Provenance of Titanic menus


Jay Roches

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Apr 14, 2012
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Numerous Titanic menus survived the sinking. How were they saved, and by whom?

For example, a quick web search will find menus for First Class lunch and dinner, Second Class dinner and Third Class meals just for April 14, 1912.

Could we compile a full list of all the saved Titanic menus?
 

Harland Duzen

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Probably because they were typed up brand new every day to account for changes in what was available and the date, I think people were allowed to take them as souvenirs since they could't be re-used.
 

Doug Criner

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That newspaper article doesn't show a date or the name of the paper. How did Flynn know that it was the only menu in existence? But, whatever.

Without a scientific evaluation of the paper and printing of the menu, I would be suspect, particularly if someone is trying to sell it - and without a documented chain of how the menu followed up to the present.
 

Jay Roches

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The image was in the Encyclopedia Titanica Facebook group. It was posted Mike Poirier. (I couldn't edit the original post to give credit, so I'm using a separate post.)

I've just asked for the date of the article.
 
Nov 14, 2005
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That newspaper article doesn't show a date or the name of the paper. How did Flynn know that it was the only menu in existence? But, whatever.

Without a scientific evaluation of the paper and printing of the menu, I would be suspect, particularly if someone is trying to sell it - and without a documented chain of how the menu followed up to the present.
I got curious when I saw the word "photostatic". According to this link, word first used in 1919. Definition of PHOTOSTATIC
Also a quick search of Western Pennsylvania Restaurant Association says in was founded in 1937. Not that any of this proves anything one way or the other. He was probably just showing it later in life at a convention. He was on the Titanic so it seems reasonable to me that he would have the real thing. Plus he gave an account of his Titanic experience in 1935 to the Pittsburgh Press. Might be the same paper.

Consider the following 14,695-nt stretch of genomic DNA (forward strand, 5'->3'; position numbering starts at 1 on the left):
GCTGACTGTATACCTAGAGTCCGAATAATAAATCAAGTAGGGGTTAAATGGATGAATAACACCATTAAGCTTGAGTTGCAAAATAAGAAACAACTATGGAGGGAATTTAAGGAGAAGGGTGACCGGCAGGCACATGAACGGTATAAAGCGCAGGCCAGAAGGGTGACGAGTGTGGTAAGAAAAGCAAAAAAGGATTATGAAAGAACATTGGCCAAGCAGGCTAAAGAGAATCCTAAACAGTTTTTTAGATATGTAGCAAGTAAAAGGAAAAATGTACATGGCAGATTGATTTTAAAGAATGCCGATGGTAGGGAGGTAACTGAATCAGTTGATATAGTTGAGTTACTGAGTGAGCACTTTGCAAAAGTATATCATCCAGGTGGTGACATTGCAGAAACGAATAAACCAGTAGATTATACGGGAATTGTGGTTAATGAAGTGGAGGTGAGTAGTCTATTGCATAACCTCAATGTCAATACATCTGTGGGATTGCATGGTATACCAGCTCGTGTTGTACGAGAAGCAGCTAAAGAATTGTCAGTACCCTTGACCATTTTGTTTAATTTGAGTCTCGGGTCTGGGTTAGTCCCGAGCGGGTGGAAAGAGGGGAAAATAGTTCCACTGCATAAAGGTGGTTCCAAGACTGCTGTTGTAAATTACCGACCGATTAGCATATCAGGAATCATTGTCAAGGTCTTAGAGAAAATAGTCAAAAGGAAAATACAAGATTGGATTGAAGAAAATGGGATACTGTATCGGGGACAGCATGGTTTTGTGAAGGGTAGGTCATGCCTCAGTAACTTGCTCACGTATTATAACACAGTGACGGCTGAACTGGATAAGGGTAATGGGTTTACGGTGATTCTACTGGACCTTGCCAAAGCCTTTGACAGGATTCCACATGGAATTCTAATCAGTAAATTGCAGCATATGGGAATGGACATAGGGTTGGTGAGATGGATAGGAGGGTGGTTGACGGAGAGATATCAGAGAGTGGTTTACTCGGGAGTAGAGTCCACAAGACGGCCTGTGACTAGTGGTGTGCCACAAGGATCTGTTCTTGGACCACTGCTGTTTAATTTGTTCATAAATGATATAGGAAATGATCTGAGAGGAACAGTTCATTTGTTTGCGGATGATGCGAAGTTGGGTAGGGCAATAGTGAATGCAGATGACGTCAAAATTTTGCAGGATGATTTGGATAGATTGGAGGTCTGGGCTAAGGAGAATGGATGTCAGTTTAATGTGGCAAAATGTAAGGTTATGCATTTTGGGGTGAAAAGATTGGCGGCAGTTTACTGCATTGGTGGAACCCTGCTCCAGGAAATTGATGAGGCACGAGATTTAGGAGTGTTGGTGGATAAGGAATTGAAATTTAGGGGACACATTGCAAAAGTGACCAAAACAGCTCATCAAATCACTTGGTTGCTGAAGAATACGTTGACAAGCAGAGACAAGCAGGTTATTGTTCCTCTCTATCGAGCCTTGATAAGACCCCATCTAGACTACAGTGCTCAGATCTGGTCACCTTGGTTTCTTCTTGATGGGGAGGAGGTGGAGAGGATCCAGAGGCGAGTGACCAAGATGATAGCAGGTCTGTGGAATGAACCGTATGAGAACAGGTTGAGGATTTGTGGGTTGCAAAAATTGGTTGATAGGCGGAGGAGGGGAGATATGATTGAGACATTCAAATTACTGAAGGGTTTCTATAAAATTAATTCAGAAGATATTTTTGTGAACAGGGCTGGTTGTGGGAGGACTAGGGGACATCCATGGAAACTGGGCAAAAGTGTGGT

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Jay Roches

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Apr 14, 2012
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That newspaper article doesn't show a date or the name of the paper. How did Flynn know that it was the only menu in existence? But, whatever.

Without a scientific evaluation of the paper and printing of the menu, I would be suspect, particularly if someone is trying to sell it - and without a documented chain of how the menu followed up to the present.
I agree. If there's any misunderstanding (maybe I've misused the word "provenance"), I didn't intend this post to relate to buying or selling menus, as I know that is virtually certain that any menus being sold today are not original. An authentic menu would require a substantial amount of evidence as to its authenticity, especially considering the fact that one recently auctioned menu was expected to sell for $114,000 to $142,000. It's a Sotheby's item, not an eBay item.

Instead, I had in mind was a list of surviving menus and any information on how they were saved.

Also, yes, Flynn had no way of knowing if other menus survived, and quite a few do exist for other dates, other meals, and other classes. I don't doubt his story about how the menu was saved, however.

The 1st class dinner menu for April 14 probably came to the attention of researchers before the other menus. It appears in Ballard's "The Discovery of the Titanic" (1988, I think).
 

Jay Roches

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Apr 14, 2012
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The article was in the Pittsburgh Post Gazette on January 12, 1938.

To any mods passing by: since the forum doesn't allow editing there are three separate posts, one for the article, one giving Mike Poirier credit for posting the image to Facebook, and this one that states the name of the newspaper and the date. I hope this is either ok as is or that you can combine the three posts together.
 

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